Furthermore, monitoring enables sales teams to understand what has their competitors’ products attracting unrivaled media attention or scrutiny. Sales departments can capitalize on the insights gained from identifying the drivers of both positive and negative competitor media coverage related to products or services to further distinguish their brand from rivals’ in a meaningful way.
The ability to make informed decisions based on contextualized data analytics is the key benefit that links each of these departments. By pairing regular media updates with an understanding of the topics and circumstances that drive mentions, coverage, sentiment, and sharing, a strategic media plan can provide company-wide benefits.
Key Media Monitoring Metrics
The sheer volume of available metrics can make it difficult to distinguish the most significant from the least. While different metrics may appeal to various teams across a company, there are a few key metrics that can build a foundation to inform multiple business strategies.
Charting the prevalence of specific topics over time yields one of the fundamental metrics that can provide crucial context to weekly, quarterly, or annual media coverage. While spikes in coverage may be caused by specific events, certain subtopics may be gaining more media coverage than others within these spikes. Tracking this data can aid communications teams in understanding the topics that garner the most media pickup and traction with their audiences.
For instance, perhaps articles about CEO comments drove Q2 coverage, or the second half of the year saw workplace-related discussions double. Tracking the volume and tone of reputational drivers can help communications teams to identify what drove company mentions, positive and negative sentiment, and social sharing, and provide useful information to guide their communications strategies going forward.
Using metrics to track your own campaigns and initiatives can help your communications team to understand both what went well and what they can improve upon. Tracking competitor coverage, on the other hand, can help communications teams to inform strategies to outmaneuver key competitors by distinguishing the good from the bad of their PR efforts.
Studying competitor media coverage will allow you to identify the drivers of competitors’ negative coverage, and to learn from the effectiveness of competitors’ media campaigns and crises response.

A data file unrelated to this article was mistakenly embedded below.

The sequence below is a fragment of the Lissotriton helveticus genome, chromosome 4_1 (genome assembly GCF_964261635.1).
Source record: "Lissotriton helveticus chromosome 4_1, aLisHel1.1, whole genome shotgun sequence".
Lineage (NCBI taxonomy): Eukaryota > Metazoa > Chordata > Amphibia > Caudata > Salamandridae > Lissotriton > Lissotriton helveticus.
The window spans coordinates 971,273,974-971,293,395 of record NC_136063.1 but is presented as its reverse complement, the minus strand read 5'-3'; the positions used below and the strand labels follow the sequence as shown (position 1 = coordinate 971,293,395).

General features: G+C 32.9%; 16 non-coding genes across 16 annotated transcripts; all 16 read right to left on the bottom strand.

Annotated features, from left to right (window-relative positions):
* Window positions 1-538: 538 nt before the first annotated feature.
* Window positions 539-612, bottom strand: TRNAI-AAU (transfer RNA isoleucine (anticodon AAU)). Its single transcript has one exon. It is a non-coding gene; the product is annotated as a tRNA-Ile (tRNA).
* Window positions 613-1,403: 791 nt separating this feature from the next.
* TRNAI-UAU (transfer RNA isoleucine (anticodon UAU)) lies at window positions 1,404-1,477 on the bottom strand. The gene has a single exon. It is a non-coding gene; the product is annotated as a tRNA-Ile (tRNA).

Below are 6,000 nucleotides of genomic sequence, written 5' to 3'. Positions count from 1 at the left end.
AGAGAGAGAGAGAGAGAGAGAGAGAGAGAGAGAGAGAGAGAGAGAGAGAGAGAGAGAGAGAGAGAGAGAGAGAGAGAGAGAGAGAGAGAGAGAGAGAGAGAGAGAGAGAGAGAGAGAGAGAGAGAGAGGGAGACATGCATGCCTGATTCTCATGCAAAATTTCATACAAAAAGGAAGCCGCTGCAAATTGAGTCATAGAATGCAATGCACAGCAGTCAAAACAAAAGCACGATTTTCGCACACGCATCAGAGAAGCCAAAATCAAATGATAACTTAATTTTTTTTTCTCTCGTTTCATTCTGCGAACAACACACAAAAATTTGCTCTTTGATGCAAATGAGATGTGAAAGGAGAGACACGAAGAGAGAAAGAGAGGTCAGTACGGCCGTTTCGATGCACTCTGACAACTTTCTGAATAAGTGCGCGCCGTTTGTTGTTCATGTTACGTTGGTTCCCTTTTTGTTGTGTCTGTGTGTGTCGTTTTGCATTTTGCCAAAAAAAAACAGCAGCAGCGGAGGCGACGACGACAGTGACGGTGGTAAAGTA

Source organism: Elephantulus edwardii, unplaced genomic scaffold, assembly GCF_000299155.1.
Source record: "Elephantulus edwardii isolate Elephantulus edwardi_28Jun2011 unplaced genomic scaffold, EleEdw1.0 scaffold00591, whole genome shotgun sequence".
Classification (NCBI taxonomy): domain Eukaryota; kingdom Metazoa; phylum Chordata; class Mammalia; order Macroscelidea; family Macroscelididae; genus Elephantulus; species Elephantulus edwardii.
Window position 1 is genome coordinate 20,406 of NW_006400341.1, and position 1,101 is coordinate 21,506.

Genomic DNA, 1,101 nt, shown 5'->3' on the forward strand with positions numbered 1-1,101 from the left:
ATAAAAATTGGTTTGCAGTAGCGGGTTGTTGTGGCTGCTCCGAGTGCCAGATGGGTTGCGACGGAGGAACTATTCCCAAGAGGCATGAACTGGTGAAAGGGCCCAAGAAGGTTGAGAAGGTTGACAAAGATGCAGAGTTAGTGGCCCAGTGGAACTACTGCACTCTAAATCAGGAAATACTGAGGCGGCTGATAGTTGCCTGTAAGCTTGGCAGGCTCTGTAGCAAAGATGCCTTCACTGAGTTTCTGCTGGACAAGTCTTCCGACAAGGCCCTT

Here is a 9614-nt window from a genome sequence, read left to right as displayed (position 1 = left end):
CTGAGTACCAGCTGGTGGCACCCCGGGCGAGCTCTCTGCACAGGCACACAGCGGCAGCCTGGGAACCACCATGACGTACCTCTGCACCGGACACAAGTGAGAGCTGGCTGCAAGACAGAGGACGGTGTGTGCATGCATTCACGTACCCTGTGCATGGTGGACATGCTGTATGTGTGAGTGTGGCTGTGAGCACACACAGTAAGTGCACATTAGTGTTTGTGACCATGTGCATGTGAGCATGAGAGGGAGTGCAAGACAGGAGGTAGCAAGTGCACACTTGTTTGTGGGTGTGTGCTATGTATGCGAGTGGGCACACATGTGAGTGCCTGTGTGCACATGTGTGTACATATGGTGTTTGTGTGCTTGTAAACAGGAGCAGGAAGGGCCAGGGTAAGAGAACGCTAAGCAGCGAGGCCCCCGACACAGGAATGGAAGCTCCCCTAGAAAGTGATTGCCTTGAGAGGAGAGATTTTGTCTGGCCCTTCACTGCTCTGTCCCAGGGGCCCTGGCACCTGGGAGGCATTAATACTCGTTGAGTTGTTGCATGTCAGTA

Messaging and Campaigns
Armed with media insights, communications teams can plan future media strategies, initiatives, and campaigns to boost their positive media coverage. This information can also highlight why past initiatives may not have succeeded. Media monitoring will also allow you to track and understand rates of press release pickup, and whether recent spokesperson quotes or executive interviews are driving coverage.
Likewise, when combined with sentiment metrics, teams can dive into understanding the specific drivers of both positive and negative coverage for a period relative to previous quarters. The success of new product launches can be tracked with both sentiment statistics and sharing figures. Pinpointing emerging trends and topical engagement can help communications teams plan future campaigns to improve social media engagement. By understanding how topics resonate with readers and influencers, you can develop an informed media campaign.
When tracked correctly, influencer metrics are also highly informative to a communications strategy. A good media campaign will know which outlets and authors to target for maximum impact. For the best results, your team must be aware of both the experts in the field and the influencers that can capture your target audience, generate the most relevant coverage, and earn the most social engagement across relevant social platforms.
Likewise, diving into influencer metrics can provide clarity on coverage that may be receiving more social media momentum than normal, as well as recent coverage that is trending more negatively compared to previous weeks. Knowing which authors or outlets cover industry issues more critically than others, as well as those that do more to promote their work on social media platforms, can provide an important level of context to monitored media.
Insights into Data-Driven Strategies
Media monitoring can provide a wealth of benefits to communications teams, from regular updates of media mentions to in-depth statistical information based on coverage over time. Examining the factors that drive media coverage can help teams to make data-driven communications decisions. When employed correctly, media metrics can provide context to coverage trends, ultimately enabling communications teams to formulate successful strategies.
At PublicRelay, we offer media monitoring and analytics programs that help our clients to identify relevant media mentions and compile thorough metrics-based reports. Click here to turn your media monitoring into media intelligence!